JEFFERSON CITY — Emotional testimony from witnesses and legislators marked the first meeting of a state House of Representatives committee that seeks to examine autism insurance policy.
The Interim Committee on Autism Spectrum Disorders convened Tuesday to gather information about the disorder. Early on, the hearing took an unexpected turn from the professional to the personal.
Lorri Unumb, an advocate for Autism Speaks and the mother of an autistic eight-year-old, was among the first to come before the committee.
At first, her testimony centered upon statistics. One in every 150 children is diagnosed with autism, according to the Centers for Disease Control and Prevention, she said. She also cited a Harvard University study that found that medical costs can total $3.2 million over the course of an autistic person's lifetime.
Then, Unumb opened up to the 16 legislators seated before her.
"Very recently, my son called me 'Mommy' for the first time ever," Unumb said as she began to cry.
Committee Chairman Rep. Dwight Scharnhorst, R-St. Louis, said he has an autistic family member, as does Rep. Sue Allen, R-St. Louis.
"I know a lot of people have objections to making this an emotional thing, but when you live it, it is emotional," Scharnhorst said.
Rep. Chris Molendorp, R-Belton, said he worries about families in his district who struggle with the disorder.
"Back home, I've got a list of families that need help," Molendorp said. He asked Bernie Simons of the Department of Mental Health to work to help those families and others like them.
One such person is Kelli Maxwell, who said she filed for bankruptcy over the summer after spending tens of thousands of dollars on treatment for her autistic child.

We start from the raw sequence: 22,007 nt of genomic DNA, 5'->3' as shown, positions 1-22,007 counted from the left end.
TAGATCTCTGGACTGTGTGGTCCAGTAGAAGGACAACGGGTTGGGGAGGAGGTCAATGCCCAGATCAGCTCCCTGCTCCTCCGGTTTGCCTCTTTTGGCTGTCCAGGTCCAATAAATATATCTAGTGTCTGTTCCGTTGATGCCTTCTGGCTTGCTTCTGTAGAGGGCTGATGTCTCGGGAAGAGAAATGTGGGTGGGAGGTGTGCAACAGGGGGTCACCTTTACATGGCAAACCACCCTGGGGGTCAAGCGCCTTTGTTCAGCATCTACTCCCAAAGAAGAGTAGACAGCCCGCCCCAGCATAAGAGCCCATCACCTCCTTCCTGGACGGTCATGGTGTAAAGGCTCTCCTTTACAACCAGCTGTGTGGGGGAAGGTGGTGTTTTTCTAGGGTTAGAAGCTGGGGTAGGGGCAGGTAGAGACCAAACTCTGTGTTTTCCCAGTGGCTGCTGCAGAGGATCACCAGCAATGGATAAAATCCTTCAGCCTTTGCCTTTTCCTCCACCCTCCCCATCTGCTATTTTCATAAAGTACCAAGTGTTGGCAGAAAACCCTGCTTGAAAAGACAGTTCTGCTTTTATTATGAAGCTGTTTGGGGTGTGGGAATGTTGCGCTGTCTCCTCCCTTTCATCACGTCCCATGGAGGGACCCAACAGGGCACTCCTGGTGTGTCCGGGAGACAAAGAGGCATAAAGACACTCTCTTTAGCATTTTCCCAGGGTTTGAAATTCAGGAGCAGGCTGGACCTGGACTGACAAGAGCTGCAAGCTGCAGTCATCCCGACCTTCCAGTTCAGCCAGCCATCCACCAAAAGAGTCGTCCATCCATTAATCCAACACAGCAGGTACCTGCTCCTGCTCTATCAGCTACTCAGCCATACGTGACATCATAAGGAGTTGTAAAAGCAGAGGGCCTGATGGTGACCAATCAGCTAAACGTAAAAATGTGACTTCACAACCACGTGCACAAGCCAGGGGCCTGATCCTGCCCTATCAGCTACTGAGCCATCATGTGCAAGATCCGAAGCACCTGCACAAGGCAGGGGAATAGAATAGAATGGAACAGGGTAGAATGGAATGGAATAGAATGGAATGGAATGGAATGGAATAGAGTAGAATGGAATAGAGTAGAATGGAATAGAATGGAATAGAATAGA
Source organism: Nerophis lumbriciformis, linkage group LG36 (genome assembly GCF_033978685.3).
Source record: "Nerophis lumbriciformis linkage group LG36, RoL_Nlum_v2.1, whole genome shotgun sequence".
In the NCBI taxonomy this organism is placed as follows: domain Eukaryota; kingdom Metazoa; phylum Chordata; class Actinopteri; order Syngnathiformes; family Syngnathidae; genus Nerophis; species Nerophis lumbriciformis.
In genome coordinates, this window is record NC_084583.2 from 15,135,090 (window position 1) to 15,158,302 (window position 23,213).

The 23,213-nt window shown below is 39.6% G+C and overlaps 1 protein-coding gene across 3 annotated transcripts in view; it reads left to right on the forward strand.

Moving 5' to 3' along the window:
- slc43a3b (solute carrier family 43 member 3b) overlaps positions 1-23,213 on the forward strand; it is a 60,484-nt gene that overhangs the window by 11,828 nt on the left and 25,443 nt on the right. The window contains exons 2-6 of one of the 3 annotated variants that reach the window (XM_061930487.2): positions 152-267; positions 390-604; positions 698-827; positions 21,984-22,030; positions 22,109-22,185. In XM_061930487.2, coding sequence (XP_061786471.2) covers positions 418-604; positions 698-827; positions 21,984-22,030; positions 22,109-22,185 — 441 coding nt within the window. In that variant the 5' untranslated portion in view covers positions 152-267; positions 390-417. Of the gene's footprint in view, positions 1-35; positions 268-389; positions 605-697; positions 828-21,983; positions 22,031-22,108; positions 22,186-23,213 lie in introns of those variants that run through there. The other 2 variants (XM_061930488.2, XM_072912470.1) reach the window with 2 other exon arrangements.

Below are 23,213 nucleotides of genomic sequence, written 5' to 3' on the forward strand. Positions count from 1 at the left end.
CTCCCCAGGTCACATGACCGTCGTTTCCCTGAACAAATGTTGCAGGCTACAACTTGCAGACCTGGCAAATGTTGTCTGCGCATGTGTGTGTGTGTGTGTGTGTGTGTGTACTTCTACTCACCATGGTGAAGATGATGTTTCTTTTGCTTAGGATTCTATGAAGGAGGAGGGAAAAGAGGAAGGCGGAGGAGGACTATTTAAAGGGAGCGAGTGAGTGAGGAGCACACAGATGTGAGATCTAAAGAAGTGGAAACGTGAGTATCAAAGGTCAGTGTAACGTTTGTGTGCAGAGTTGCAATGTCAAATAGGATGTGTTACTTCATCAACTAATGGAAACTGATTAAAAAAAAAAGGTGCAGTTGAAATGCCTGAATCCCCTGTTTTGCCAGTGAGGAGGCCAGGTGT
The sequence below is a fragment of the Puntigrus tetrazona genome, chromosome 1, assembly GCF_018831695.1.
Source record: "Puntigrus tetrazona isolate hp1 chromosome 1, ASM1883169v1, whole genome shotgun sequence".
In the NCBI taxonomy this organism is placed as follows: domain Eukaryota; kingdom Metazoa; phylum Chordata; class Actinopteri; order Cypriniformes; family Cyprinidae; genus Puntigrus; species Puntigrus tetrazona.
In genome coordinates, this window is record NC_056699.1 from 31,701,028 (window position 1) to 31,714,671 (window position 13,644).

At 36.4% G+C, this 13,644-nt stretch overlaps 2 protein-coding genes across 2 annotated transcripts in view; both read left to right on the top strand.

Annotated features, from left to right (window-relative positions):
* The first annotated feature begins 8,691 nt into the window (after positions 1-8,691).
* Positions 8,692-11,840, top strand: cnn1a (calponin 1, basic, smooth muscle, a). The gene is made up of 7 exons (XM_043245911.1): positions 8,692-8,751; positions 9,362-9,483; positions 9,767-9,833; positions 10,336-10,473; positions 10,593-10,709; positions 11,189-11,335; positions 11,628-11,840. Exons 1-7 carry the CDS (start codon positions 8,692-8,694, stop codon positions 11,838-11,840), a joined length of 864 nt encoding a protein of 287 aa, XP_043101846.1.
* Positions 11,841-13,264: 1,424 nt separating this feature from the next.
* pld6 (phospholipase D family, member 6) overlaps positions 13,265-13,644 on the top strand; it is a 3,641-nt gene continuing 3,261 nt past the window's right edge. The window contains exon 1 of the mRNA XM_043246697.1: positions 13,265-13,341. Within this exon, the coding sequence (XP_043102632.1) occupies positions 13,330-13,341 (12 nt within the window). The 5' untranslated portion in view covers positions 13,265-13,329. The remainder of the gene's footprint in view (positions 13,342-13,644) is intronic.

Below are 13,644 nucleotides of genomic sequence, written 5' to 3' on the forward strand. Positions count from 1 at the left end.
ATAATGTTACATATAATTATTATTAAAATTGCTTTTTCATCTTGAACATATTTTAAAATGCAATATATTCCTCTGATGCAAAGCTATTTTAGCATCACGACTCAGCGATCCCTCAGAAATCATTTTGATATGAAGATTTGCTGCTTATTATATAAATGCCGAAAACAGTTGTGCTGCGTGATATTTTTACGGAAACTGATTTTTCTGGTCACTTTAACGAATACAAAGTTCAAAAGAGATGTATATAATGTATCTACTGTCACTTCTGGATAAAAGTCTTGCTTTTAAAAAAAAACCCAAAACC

"We were desperate," Maxwell said. But because her son was able to continue treatment, "He has so much hope for his future."
During the next session of the legislature in January, Sen. Scott Rupp, R-Wentzville, and Sen. Eric Schmitt, R-Glendale, will likely introduce a bill that would require insurance companies to cover autistic children under the age of 18. A similar bill was introduced during the 2009 session but died in the House.
Until a bill passes, parents like Jennifer Gray are prepared to wait.
Gray sat through nearly three hours of testimony before she was allowed to speak before the committee. When she finally reached the microphone, she attributed her patience to her four-year-old autistic son, Mason.
"They say patience is a virtue, but parents of autistic children have no choice but to be patient as we navigate ourselves through this disorder," Gray said. "However, patience is not a luxury that we can afford when it comes to getting our kids the medical treatment they need."
Scharnhorst offered Gray encouragement.
"Remember," he said, "with patience goes persistence."